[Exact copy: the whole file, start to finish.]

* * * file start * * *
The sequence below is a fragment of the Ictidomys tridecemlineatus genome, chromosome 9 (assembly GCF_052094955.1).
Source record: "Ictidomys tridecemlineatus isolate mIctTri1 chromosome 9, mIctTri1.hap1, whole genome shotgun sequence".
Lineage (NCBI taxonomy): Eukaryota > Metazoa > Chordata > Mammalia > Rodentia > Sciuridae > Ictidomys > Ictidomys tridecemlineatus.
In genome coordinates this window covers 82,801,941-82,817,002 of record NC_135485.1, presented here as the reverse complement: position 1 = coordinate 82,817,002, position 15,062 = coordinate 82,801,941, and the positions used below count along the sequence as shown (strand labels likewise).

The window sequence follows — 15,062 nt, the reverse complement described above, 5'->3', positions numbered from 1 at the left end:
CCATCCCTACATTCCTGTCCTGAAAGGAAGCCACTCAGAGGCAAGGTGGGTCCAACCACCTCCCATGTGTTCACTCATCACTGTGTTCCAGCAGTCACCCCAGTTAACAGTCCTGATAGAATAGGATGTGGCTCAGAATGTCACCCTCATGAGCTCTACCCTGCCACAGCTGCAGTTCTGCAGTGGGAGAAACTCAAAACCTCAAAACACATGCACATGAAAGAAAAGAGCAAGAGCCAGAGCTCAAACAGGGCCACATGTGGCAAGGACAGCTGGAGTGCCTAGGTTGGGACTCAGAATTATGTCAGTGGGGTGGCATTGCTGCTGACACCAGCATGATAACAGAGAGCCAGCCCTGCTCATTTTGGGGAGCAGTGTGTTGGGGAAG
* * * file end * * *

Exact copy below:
The sequence below is a fragment of the Ictidomys tridecemlineatus genome, chromosome 9 (assembly GCF_052094955.1).
Source record: "Ictidomys tridecemlineatus isolate mIctTri1 chromosome 9, mIctTri1.hap1, whole genome shotgun sequence".
Lineage (NCBI taxonomy): Eukaryota > Metazoa > Chordata > Mammalia > Rodentia > Sciuridae > Ictidomys > Ictidomys tridecemlineatus.
In genome coordinates this window covers 82,801,941-82,817,002 of record NC_135485.1, presented here as the reverse complement: position 1 = coordinate 82,817,002, position 15,062 = coordinate 82,801,941, and the positions used below count along the sequence as shown (strand labels likewise).

The window sequence follows — 15,062 nt, the reverse complement described above, 5'->3', positions numbered from 1 at the left end:
CCATCCCTACATTCCTGTCCTGAAAGGAAGCCACTCAGAGGCAAGGTGGGTCCAACCACCTCCCATGTGTTCACTCATCACTGTGTTCCAGCAGTCACCCCAGTTAACAGTCCTGATAGAATAGGATGTGGCTCAGAATGTCACCCTCATGAGCTCTACCCTGCCACAGCTGCAGTTCTGCAGTGGGAGAAACTCAAAACCTCAAAACACATGCACATGAAAGAAAAGAGCAAGAGCCAGAGCTCAAACAGGGCCACATGTGGCAAGGACAGCTGGAGTGCCTAGGTTGGGACTCAGAATTATGTCAGTGGGGTGGCATTGCTGCTGACACCAGCATGATAACAGAGAGCCAGCCCTGCTCATTTTGGGGAGCAGTGTGTTGGGGAAG